Monday, April 03, 2006

Minimal Descriptions and Metaprogramming

My fellow socialite Pilu has opened a blog, Gurage, where he provides an introductive examples to Rails.  He uses a simple inheritance example describing a Guitarist and a Singer as being two subclasses of Artist.

While reading his code, that describes a Struct-like class (more an holder of attributes than an holder of behaviours) I thought back to a discussion that we had at the Ruby Social Club meeting about metaprogramming tricks.  My point was that through metaprogramming you can redefine the language in such a way that you can also provide stereotypical descriptions for classes and methods, so that you don't have to explicitly describe initializer, accessors, and so on.

For example, this code written by Pilu
class Artist
attr_reader :name
def initialize(name)
@name = name
could easily become something like:
Artist = :name

This second form is no doubt more compact, but is it better?

Forget the fact that the full class definition already provides the 'space' to add in new methods and attributes. Assume that the code is done and you are simply reading it.  What is better? and why?

Something tells me that I would like the more terse and compact form, but somehow I still find that the first form has got something that the compact form lacks. I just can't put my finger on it.

Following on from Pilu's example I would like to have a compact formalism that allows me to say something like:

Artist defined by name

Guitarist is an Artist also defined by guitar
Singer is an Artist also defined by microphone

Using metaprogramming is not too hard to generate this kind of Minimal Descriptions, although they would probably look like this:

Artist = defined_by :name

Guitarist = Artist.also_defined_by :guitar
Singer = Artist.also_defined_by :microphone
I will leave the metaprogramming as an exercise for the reader :-D

The 'defined_by' is just wrapping a call to '', probably also adding a few extras such as a comparison operator and a prettier to_s method.  The 'also_defined_by' is a method that has been injected into the Class class.  It creates a new anonymous subclass, adding a few extra accessors and also overriding the initializer by adding some extra parameters.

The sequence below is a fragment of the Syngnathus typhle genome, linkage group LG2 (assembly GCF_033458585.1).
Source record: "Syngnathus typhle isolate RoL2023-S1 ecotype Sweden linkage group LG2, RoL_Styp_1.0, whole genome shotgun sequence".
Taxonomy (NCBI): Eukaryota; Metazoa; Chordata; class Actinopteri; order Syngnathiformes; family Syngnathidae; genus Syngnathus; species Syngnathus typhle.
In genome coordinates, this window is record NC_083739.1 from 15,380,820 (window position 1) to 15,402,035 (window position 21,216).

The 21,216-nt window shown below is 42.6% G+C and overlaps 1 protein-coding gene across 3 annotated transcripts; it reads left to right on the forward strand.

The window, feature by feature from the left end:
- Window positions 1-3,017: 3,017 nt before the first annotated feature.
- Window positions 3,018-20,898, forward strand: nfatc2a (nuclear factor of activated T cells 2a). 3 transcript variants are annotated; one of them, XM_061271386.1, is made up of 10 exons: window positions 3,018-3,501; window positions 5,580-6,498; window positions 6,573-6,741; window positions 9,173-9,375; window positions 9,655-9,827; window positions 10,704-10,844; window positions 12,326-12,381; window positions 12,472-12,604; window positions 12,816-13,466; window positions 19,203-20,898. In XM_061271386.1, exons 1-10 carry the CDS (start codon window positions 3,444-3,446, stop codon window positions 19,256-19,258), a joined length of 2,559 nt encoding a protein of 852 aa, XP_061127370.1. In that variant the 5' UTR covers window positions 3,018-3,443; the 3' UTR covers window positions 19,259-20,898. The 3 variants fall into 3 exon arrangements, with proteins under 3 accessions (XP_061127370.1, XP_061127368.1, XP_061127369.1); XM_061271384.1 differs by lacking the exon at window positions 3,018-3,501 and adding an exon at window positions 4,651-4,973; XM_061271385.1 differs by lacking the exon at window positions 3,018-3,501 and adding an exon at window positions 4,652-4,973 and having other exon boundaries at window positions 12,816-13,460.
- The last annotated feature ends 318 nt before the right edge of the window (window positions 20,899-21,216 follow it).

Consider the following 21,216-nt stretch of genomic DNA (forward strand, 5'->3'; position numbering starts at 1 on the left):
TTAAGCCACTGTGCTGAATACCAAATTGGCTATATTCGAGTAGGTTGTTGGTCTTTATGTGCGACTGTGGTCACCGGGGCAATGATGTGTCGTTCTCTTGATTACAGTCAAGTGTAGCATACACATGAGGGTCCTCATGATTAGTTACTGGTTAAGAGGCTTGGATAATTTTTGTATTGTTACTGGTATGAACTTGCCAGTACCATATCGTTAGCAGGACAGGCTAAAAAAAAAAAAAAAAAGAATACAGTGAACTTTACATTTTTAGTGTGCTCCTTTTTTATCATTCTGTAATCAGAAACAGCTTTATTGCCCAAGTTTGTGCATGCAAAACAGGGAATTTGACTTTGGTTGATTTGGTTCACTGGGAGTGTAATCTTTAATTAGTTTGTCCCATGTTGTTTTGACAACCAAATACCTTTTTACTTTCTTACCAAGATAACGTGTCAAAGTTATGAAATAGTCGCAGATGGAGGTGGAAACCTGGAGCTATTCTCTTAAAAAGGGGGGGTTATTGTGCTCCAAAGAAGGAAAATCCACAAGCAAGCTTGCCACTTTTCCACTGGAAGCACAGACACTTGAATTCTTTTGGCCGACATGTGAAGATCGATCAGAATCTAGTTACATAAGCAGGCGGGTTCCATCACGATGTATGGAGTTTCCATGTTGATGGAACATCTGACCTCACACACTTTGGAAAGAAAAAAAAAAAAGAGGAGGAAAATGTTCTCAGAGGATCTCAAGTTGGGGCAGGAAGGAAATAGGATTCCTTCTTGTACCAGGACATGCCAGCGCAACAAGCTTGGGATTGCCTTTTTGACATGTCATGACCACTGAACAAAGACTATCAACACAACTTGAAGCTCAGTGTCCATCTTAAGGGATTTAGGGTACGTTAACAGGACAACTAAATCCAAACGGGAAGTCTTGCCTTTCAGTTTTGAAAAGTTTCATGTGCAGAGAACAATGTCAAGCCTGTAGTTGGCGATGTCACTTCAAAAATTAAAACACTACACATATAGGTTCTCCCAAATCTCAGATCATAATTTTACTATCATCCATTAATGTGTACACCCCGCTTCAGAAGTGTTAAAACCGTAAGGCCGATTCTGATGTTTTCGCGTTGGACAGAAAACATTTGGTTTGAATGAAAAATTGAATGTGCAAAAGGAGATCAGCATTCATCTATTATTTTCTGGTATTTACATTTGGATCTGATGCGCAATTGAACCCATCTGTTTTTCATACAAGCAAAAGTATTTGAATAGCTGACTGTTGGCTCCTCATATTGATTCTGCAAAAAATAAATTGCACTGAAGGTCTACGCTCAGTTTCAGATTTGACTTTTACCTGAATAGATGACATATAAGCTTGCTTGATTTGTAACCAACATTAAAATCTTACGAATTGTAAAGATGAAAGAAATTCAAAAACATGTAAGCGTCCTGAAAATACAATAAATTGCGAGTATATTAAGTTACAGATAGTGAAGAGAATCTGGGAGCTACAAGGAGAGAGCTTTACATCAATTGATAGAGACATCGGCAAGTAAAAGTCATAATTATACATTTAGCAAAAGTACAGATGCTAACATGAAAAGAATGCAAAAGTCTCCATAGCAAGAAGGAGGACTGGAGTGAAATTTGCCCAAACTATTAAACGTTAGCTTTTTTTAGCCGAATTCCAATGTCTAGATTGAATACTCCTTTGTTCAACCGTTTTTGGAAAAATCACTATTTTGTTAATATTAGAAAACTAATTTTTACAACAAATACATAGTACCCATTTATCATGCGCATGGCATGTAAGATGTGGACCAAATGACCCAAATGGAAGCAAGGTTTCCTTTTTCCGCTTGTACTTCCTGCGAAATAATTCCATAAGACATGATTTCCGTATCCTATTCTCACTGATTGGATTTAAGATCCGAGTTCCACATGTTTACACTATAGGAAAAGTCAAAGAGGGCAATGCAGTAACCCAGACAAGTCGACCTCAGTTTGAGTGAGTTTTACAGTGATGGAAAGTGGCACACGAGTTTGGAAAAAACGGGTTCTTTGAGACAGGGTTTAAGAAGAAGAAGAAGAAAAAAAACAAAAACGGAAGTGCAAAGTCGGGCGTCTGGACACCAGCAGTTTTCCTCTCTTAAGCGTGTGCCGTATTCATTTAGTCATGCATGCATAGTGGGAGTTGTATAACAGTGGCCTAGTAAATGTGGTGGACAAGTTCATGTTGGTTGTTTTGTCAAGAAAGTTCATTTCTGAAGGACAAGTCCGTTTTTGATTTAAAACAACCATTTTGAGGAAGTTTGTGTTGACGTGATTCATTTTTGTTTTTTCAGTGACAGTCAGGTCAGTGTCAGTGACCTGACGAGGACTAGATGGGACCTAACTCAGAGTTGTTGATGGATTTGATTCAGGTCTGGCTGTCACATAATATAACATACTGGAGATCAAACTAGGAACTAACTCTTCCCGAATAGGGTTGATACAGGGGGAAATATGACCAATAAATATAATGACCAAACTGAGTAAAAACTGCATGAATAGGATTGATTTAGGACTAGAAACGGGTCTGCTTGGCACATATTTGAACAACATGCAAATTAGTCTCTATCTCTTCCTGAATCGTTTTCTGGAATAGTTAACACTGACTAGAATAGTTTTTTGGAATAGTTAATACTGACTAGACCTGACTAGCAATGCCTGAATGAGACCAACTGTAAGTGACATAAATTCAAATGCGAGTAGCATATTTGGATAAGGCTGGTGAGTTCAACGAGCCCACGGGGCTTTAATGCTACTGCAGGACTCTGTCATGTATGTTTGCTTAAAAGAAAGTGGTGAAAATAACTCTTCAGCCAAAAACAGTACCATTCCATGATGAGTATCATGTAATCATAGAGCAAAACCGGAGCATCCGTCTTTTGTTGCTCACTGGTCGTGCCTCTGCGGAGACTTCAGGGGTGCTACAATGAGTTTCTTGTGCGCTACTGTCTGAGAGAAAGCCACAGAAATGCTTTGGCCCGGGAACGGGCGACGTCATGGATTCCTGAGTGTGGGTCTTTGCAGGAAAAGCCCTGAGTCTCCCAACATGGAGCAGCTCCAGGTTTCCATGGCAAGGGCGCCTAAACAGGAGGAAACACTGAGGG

We have seen how this is technically feasible, I just wonder if this is what we want. 

The standard way of doing things shows us explicitly that we are dealing with a class.  The 'class' and the 'end' words and the indentation highlight clearly a  chunk of code and identifies it as being a class, an important  concept within the narrative of our system.

The Minimal Description approach tries to hide away the whole concept of class.  It simply cares about concepts and meaning and it abstracts away a big body of knowledge.  The body of knowledge that is abstracted away  is that we are defining classes and that these classes are related by inheritance.  It is also assuming that we know that if something is defined by a certain characteristic, then this characteristic will have to be used when creating an instance of that concept.

What do you think?  Is this a rightful use of metaprogramming and of Shaping code After Language, or is it a blatant abuse of metaprogramming power?

Funny, I've been pondering this just this morning, thinking about When I'll Write My Own Language(tm).

The main problem with using or defined_by is that you introduce a non-common way of defning the class, so you're really using a ruby patois that other people may not appreciate.

OTOH I think that once you establish this application language in your dev team it may be a really useful thing, and not just a metaabuse :)
I love the term Ruby Patois (tm), I think I'll appropriate it :-)

I am slightly suspicious of the "common way of doing it" argument.
Occasionally you see uncommon ways of doing things that immediately make sense. Other times they don't make sense immediately, but they are cool after you understand them (eg Injection of Control)

You could even talk about different Coding Schools.

In this case, however, it is something different. On one hand the class keyword and the indentation make easy to immediately spot classes, and you can rely on your visual code browsing skills. You know, you just glance to pages of code and you get a 'feeling' for what is in there and how it is related.

On the other hand the Minimal Description style needs to be read. There is no visual cue telling you where a concept starts and where it ends. However, if you read it, it will make sense and it will be a shorter read too.

I have a theory: when we look at code we visualize little UML boxes where we see the class keyword and indented code.
Hey Chiaroscuro, good piece of advice! As soon as possible I'll study your Metaprogramming articles! ...but now I'm studying for an examination...tomorrow... ;(
No, no, it wasn't advice! :-) I am not even sure it is a good thing to do, yet. I guess I'll have to try and see if it works in practice.

However, you remind me that I should keep working on the metaprogramming posts. So little time...
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